Mr Morin, who lived under eight US presidents, has used his pen to observe, comment on and often ridicule the American political elite for decades. His fascination with cartooning dates back to his teenage years.
“I was into cartooning and into painting when I was a kid,” Mr Morin says.
French artist Honore-Victorin Daumier “was my first hero and he still is. He’s just a wonderful, wonderful cartoonist.”
He fondly recalls discovering the work of cartoonists such as Herbert Lawrence Block and Tony Auth, who drew for The Philadelphia Inquirer, both of whom served as major inspirations for him to enter the world of cartoons.
Two and a half years after retiring from the daily grind, The National News interviews former editorial cartoonist and current painter in oil Jim Morin at his exhibit at the Ogunquit Museum of American Art.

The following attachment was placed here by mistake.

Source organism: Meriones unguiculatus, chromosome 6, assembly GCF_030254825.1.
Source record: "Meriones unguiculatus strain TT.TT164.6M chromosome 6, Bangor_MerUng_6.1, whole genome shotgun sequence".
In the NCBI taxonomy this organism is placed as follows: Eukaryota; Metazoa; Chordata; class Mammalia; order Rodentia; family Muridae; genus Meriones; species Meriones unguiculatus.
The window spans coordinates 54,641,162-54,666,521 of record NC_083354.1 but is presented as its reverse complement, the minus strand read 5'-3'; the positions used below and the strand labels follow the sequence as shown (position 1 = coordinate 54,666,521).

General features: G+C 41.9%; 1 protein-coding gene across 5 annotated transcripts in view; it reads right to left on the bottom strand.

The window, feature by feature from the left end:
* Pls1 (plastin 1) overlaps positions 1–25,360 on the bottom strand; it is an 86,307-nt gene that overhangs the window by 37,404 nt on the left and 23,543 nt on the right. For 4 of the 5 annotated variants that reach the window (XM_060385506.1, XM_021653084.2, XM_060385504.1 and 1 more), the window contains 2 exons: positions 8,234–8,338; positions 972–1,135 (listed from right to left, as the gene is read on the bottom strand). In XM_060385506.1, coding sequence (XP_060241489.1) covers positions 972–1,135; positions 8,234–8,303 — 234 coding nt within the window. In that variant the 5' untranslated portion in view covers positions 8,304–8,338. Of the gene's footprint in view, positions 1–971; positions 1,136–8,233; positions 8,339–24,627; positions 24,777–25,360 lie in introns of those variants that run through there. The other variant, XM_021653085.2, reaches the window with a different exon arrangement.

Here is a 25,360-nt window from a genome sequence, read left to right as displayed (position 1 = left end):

Retirement, which has enabled Mr Morin to devote more time to painting, means he consumes news out of interest rather than as a professional obligation.
“I specifically keep up with global warming and the effects of it. It’s impossible to ignore it.”
So, after 40 years in the business, just how much influence do cartoonists have?
Mr Morin guffaws at the question: “George Bush was re-elected — that’s how powerful my cartoons are.”
He says that the level of influence cartoons have is not enough to “convert” people.
“Some people have a feeling about something and they see a cartoon which clarifies their views,” he says. “That’s what I have been told by members of my audience.
“What I am thinking is that they just couldn’t verbalise it and the image crystallises that feeling for them.”
Read the profile/interview at The National News.